Nurses’ depression tied to increased likelihood of medical errors
Study finds more than half of nurses reported poor physical and mental health
Published on October 24, 2017
COLUMBUS, Ohio – Depression is common among nurses and is linked to a higher likelihood they’ll make medical errors, new research suggests.
The study found that more than half of nurses who took part in a national survey reported sub-optimal physical and mental health. Nurses in poorer health had a 26 to 71 percent higher likelihood of reporting medical errors than did their healthier peers. Depression stood out as a major concern among the 1,790 U.S. nurses who responded to the survey, and as the key predictor of medical errors.
“When you’re not in optimal health, you’re not going to be on top of your game,” said lead author Bernadette Melnyk, dean of The Ohio State University’s College of Nursing and chief wellness officer for the university.
“Hospital administrators should build a culture of well-being and implement strategies to better support good physical and mental health in their employees. It’s good for nurses, and it’s good for their patients.”
The study, which appears online in the Journal of Occupational and Environmental Medicine, also found that nurses who perceived their workplace as conducive to wellness were more likely to report good health.
The National Academy of Medicine has prioritized clinician well-being in its recently launched action collaborative, acknowledging that burnout, compassion fatigue, depression and poor work-life balance affect a large percentage of doctors, nurses and other health professionals.
The new research is the first large-scale national study to link nurses’ well-being to self-reported medical errors, Melnyk said.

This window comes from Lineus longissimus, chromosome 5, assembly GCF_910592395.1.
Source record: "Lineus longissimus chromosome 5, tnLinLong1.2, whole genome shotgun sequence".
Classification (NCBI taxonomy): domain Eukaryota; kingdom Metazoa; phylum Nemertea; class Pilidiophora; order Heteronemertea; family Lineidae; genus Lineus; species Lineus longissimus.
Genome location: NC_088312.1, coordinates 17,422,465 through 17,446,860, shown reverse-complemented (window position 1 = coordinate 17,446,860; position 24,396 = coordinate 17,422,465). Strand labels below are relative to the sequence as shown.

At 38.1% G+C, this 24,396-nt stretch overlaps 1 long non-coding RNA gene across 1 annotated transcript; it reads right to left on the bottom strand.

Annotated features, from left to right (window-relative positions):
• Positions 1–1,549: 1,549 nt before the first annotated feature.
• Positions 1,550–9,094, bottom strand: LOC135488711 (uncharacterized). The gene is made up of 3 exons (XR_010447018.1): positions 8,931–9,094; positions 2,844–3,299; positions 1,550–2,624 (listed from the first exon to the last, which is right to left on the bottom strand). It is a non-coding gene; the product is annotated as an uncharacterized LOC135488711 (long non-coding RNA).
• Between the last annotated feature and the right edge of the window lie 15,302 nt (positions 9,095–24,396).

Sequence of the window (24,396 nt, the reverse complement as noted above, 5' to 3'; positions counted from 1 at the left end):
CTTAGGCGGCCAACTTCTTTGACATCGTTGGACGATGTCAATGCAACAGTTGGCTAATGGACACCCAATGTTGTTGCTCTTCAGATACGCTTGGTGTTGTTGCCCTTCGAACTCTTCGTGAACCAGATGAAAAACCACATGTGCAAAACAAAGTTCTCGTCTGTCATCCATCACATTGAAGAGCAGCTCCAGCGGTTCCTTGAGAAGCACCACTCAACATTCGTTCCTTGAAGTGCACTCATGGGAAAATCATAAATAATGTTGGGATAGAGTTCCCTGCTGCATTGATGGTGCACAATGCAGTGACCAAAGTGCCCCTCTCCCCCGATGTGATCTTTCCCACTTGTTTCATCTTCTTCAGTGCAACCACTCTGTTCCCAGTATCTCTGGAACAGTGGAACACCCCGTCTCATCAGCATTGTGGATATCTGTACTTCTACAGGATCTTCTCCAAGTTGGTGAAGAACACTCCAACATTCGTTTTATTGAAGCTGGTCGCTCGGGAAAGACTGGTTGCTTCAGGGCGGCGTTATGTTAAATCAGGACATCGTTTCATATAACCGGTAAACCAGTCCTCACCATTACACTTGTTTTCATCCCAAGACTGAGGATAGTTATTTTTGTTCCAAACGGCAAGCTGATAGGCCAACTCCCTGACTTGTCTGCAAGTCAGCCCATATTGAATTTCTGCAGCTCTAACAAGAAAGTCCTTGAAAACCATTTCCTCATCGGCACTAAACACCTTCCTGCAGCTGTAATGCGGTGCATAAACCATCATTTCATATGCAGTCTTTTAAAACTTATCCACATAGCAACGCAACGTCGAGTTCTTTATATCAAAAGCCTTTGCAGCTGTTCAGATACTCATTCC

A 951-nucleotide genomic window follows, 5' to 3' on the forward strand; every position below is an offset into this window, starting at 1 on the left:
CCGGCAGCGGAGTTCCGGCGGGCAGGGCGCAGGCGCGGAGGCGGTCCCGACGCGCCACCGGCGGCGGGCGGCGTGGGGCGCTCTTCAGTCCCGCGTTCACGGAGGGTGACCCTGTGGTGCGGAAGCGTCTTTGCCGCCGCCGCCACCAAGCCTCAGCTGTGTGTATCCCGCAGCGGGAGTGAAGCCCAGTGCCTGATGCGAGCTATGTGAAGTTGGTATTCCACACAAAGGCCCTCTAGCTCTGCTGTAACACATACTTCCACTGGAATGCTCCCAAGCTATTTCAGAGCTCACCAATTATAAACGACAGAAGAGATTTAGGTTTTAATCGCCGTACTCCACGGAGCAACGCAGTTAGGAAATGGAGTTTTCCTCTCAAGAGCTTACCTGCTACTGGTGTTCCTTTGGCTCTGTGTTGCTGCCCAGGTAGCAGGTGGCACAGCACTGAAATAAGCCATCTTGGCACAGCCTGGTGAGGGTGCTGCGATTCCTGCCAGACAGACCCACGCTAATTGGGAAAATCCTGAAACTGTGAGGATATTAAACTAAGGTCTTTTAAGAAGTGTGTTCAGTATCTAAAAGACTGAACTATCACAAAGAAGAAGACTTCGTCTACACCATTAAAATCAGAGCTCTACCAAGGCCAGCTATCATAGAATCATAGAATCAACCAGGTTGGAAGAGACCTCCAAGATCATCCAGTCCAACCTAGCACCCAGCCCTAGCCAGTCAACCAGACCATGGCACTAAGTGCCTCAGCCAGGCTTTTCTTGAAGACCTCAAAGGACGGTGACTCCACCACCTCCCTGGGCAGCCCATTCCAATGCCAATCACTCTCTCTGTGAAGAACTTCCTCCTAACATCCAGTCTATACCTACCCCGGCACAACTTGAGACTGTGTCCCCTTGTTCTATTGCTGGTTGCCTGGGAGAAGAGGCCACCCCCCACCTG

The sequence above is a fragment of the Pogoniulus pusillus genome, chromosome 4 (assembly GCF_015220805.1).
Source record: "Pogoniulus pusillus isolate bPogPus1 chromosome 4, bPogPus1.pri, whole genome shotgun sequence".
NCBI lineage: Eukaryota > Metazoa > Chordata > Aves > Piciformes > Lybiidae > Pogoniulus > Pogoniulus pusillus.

“Nurses do a great job of caring for other people, but they often don’t prioritize their own self-care,” she said. “And their work lives are increasingly stressful – patients are sicker, hospitals are crunched financially and nurses are having to find ways to juggle patient care with all of their other assigned tasks, such as tending to the electronic medical record.”
Limiting long shifts and providing easy-to-access, evidence-based resources for physical and mental health, including depression screenings, could go a long way toward improving nurses’ wellness and decreasing the chances that mistakes will be made, Melnyk said.
The data came from a survey conducted by the American Academy of Nursing’s million hearts sub-committee of the health behavior expert panel. The survey included 53 questions and was offered through nursing organizations and 20 U.S. hospitals. Only responses from nurses who were in clinical practice were included in the study. The majority of participants were white women and the average age of participants was 44, which closely resembles the demographics of the nursing workforce nationwide.
More than half (54 percent) of the nurses reported poor physical and mental health. About a third said they had some degree of depression, anxiety or stress. Less than half said they had a good professional quality of life.
And self-reported medical errors were common. About half the nurses reported medical errors in the past five years.
When researchers compared the wellness data to the medical error data, they saw a significant link between poor health – particularly depression – and medical errors.
While a survey that depends on self-reported perceptions has its limitations, the evidence should prompt efforts to improve the mental and physical health of nurses, physicians and other clinicians, Melnyk said.
“Health care systems and hospitals have to do a better job of creating wellness cultures for their clinicians,” she said. “The National Academy of Medicine has identified this as a public health problem and has made clinician well-being a high priority for health care quality and safety.”
Other Ohio State researchers who worked on the study were Kate Gawlik and Alai Tan.